Personnel: Frankie Ennui, John McBurney (vocals, guitar); Su Tissue (vocals, keyboards); Vex Billingsgate (vocals); E.J. Emmons (synthesizer, percussion); Chuck Roast (drums).
Audio Remasterer: Scott Davies.
Recording information: Hit City West, Los Angeles, CA; Paramount Recording Studios, Hollwood, CA.
Photographers: Kate Manché; Ann Summa; E.J. Emmons; Chas Rodriguez.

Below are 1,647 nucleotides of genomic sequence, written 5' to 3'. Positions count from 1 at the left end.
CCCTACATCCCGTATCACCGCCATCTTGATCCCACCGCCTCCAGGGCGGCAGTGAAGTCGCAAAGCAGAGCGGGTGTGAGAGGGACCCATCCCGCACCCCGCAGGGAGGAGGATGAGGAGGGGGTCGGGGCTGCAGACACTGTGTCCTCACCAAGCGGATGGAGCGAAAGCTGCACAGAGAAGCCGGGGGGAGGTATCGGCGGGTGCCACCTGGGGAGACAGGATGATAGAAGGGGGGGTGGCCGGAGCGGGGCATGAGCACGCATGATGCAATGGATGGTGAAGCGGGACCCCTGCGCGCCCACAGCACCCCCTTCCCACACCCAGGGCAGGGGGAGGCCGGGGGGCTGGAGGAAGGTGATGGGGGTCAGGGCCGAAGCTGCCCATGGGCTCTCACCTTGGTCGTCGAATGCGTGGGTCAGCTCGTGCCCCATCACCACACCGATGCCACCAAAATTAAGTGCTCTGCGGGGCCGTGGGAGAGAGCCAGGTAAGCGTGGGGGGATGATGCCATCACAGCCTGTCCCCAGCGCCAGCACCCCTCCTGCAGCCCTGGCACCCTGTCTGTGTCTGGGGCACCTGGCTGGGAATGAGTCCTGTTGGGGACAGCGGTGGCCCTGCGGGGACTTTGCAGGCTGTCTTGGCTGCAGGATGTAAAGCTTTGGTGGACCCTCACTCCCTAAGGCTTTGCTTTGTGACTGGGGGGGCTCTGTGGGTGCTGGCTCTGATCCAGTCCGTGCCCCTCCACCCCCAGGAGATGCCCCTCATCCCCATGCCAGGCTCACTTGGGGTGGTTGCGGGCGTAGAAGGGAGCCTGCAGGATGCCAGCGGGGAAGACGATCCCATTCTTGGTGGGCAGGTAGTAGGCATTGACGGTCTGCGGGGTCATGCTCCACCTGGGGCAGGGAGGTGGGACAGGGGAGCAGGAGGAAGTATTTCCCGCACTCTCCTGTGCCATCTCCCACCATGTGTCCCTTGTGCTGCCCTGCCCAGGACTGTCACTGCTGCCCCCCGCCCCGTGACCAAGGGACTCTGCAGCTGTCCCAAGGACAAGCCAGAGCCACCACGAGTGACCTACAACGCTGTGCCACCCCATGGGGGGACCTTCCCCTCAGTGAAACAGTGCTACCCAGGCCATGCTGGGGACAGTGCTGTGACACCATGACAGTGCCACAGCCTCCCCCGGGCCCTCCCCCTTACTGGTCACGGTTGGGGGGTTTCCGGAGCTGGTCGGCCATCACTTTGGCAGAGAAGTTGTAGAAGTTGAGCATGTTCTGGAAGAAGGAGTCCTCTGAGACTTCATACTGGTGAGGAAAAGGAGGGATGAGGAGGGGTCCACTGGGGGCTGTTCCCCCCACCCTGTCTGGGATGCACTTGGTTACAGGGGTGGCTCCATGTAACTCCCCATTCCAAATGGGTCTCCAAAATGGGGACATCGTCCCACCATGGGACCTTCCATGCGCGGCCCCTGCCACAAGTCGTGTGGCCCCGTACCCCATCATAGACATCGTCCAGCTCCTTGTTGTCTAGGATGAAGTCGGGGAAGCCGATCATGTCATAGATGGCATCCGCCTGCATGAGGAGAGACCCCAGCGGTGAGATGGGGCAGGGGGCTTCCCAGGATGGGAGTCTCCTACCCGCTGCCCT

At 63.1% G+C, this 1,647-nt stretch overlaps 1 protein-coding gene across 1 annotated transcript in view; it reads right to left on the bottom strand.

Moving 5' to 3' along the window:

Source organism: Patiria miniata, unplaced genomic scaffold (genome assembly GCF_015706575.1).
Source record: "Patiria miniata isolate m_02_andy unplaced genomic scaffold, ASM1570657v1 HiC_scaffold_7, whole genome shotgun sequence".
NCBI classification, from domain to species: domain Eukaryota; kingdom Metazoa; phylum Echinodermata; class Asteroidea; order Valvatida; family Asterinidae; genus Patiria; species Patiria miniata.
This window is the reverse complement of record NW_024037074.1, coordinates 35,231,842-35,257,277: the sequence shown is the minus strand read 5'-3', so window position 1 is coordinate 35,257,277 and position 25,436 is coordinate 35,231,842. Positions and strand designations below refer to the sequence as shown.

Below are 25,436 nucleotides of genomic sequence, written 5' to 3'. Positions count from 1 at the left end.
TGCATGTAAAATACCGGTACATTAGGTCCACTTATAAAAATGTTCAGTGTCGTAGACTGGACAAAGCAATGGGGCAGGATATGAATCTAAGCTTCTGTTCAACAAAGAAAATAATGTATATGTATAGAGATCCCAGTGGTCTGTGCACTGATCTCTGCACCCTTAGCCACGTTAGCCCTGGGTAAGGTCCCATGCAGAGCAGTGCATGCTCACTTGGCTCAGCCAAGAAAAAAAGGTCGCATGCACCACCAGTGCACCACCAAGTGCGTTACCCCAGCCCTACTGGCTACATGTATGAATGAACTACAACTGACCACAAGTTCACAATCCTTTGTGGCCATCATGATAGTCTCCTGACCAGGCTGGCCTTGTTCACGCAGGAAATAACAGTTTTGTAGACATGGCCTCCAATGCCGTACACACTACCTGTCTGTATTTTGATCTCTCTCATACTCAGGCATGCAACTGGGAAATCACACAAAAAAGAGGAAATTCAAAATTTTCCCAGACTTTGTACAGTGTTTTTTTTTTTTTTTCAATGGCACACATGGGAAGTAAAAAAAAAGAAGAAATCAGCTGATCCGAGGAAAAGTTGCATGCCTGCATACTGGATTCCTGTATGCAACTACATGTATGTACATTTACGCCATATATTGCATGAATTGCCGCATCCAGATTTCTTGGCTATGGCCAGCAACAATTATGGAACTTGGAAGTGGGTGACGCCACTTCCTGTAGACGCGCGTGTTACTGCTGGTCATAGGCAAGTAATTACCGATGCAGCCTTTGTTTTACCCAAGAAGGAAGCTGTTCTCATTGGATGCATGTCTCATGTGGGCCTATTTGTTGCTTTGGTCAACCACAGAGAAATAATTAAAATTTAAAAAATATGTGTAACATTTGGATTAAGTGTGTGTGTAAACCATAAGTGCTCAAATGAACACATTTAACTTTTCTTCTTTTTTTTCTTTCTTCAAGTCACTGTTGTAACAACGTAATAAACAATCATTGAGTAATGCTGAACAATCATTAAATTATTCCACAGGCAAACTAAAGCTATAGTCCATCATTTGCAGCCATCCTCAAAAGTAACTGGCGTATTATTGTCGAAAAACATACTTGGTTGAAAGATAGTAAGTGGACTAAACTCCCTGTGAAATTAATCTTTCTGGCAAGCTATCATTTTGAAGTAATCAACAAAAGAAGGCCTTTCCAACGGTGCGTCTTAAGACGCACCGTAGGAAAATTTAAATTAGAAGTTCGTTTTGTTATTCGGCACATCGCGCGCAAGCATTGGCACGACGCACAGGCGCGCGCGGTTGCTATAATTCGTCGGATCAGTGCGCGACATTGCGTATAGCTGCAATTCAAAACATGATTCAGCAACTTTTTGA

In the '60s and '70s, it seemed it was the birthright of every British art student to form some sort of pop group (ranging from the Beatles to Gang of Four), but it wasn't until the late '70s and the rise of the new wave scene that the same thinking began to spread in a big way on American college campuses, where would-be painters and sculptors discovered learning a few chords and penning some oblique lyrics could lead to shows at off-campus bars, with free beer, brief romantic partnerships among fans, and the envy of their peers as their reward. Talking Heads were the biggest and (arguably) best art school band of the era, but Suburban Lawns were one of the most successful examples on the West Coast; formed by two CalArts students, Sue McLane and William Ranson, the pair adopted the respective stage names Su Tissue (vocals and keyboards) and Vex Billingsgate (bass and vocals), and teamed up with guitarists Frankie Ennui (born Richard Whitney) and John Gleur (real name John McBurney) and drummer Chuck Roast (aka Charles Rodriguez). Between 1978 and 1983, Suburban Lawns gigged frequently on the West Coast new wave circuit, and put out two successful indie singles ("Gidget Goes to Hell" and "Janitor") before they cut their self-titled debut album for I.R.S. Records in 1981. On vinyl, Suburban Lawns sound unrelentingly "clever" and a bit too self-consciously quirky for their own good, but there's more than enough surreal humor in the lyrics of tunes like "Flying Saucer Safari," "Computer Date," and "Intellectual Rock" to compensate, and the musicians had impressive skills to pull off the breakneck tempos and acrobatic guitar figures that dominate these songs, sounding taut and jaunty at each turn. And though Vex Billingsgate's "Local television announcer gone berserk" vocal style had its charms, Su Tissue's three-way cross between Nico, Yoko Ono, and a performance poet working on two hours sleep was not only a touchstone of the era, but a witty and singular sound in its own right. Suburban Lawns manages to sound like the archetypal '80s new wave album and an arty pop project that doesn't bear close resemblance to anything else at the same time, and either way you look at it, it's an off-kilter triumph. ~ Mark Deming